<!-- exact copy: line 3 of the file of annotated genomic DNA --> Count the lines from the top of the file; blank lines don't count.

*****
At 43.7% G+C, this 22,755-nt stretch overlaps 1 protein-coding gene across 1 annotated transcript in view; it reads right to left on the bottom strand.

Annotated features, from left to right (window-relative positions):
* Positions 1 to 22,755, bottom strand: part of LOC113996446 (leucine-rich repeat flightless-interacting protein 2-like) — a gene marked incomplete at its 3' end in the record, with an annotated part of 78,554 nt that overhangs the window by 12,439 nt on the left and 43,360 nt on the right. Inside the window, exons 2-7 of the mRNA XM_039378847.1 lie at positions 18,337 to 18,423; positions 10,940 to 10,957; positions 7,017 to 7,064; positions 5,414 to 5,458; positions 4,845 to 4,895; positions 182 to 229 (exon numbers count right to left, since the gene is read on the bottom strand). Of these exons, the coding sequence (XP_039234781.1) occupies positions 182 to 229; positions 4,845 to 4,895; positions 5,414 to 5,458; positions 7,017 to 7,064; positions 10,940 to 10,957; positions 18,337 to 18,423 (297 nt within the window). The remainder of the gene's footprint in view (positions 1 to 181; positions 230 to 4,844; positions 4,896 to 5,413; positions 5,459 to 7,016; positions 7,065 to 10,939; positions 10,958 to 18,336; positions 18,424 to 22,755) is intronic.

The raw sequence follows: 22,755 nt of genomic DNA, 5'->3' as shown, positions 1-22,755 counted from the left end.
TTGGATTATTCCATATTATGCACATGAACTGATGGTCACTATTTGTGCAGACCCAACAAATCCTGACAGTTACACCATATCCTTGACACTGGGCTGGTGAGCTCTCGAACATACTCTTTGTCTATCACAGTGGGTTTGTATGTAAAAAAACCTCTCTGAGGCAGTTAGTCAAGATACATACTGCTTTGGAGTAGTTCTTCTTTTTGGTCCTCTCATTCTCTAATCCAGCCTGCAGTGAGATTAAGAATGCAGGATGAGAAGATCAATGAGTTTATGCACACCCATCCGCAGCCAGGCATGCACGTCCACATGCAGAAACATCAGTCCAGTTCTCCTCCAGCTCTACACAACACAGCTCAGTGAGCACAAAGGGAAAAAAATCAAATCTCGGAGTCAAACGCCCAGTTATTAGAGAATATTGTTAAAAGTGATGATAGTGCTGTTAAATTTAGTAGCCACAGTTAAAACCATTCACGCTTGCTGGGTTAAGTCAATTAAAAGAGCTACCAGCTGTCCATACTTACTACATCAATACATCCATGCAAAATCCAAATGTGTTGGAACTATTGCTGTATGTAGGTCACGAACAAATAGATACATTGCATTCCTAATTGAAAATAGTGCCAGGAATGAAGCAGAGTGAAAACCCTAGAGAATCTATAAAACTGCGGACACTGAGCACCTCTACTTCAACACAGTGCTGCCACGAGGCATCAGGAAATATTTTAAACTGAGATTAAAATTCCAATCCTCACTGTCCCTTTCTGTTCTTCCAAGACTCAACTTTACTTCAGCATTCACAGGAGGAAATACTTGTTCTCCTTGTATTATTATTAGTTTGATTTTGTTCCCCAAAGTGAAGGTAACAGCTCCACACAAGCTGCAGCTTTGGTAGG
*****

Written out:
* Positions 1 to 22,755, bottom strand: part of LOC113996446 (leucine-rich repeat flightless-interacting protein 2-like) — a gene marked incomplete at its 3' end in the record, with an annotated part of 78,554 nt that overhangs the window by 12,439 nt on the left and 43,360 nt on the right. Inside the window, exons 2-7 of the mRNA XM_039378847.1 lie at positions 18,337 to 18,423; positions 10,940 to 10,957; positions 7,017 to 7,064; positions 5,414 to 5,458; positions 4,845 to 4,895; positions 182 to 229 (exon numbers count right to left, since the gene is read on the bottom strand). Of these exons, the coding sequence (XP_039234781.1) occupies positions 182 to 229; positions 4,845 to 4,895; positions 5,414 to 5,458; positions 7,017 to 7,064; positions 10,940 to 10,957; positions 18,337 to 18,423 (297 nt within the window). The remainder of the gene's footprint in view (positions 1 to 181; positions 230 to 4,844; positions 4,896 to 5,413; positions 5,459 to 7,016; positions 7,065 to 10,939; positions 10,958 to 18,336; positions 18,424 to 22,755) is intronic.